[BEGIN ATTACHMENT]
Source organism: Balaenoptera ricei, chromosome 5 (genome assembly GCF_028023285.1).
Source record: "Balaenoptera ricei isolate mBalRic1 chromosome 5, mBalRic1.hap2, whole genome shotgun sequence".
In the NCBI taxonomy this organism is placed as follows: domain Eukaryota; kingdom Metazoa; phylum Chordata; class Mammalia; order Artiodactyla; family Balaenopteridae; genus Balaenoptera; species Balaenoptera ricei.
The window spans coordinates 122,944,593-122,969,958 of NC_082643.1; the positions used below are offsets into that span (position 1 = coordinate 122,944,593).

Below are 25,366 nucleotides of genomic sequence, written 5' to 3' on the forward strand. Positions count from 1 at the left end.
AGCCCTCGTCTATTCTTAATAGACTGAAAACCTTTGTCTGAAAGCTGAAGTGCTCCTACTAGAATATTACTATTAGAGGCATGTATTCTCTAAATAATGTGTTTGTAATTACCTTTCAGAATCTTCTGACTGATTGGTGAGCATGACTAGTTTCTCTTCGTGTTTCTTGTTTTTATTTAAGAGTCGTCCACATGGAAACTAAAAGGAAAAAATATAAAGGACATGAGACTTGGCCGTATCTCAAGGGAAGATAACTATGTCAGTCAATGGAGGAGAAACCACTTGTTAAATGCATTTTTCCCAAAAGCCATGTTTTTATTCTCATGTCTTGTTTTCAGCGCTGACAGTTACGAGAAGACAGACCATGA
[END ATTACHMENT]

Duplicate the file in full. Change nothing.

Source organism: Balaenoptera ricei, chromosome 5 (genome assembly GCF_028023285.1).
Source record: "Balaenoptera ricei isolate mBalRic1 chromosome 5, mBalRic1.hap2, whole genome shotgun sequence".
In the NCBI taxonomy this organism is placed as follows: domain Eukaryota; kingdom Metazoa; phylum Chordata; class Mammalia; order Artiodactyla; family Balaenopteridae; genus Balaenoptera; species Balaenoptera ricei.
The window spans coordinates 122,944,593-122,969,958 of NC_082643.1; the positions used below are offsets into that span (position 1 = coordinate 122,944,593).

Below are 25,366 nucleotides of genomic sequence, written 5' to 3' on the forward strand. Positions count from 1 at the left end.
AGCCCTCGTCTATTCTTAATAGACTGAAAACCTTTGTCTGAAAGCTGAAGTGCTCCTACTAGAATATTACTATTAGAGGCATGTATTCTCTAAATAATGTGTTTGTAATTACCTTTCAGAATCTTCTGACTGATTGGTGAGCATGACTAGTTTCTCTTCGTGTTTCTTGTTTTTATTTAAGAGTCGTCCACATGGAAACTAAAAGGAAAAAATATAAAGGACATGAGACTTGGCCGTATCTCAAGGGAAGATAACTATGTCAGTCAATGGAGGAGAAACCACTTGTTAAATGCATTTTTCCCAAAAGCCATGTTTTTATTCTCATGTCTTGTTTTCAGCGCTGACAGTTACGAGAAGACAGACCATGA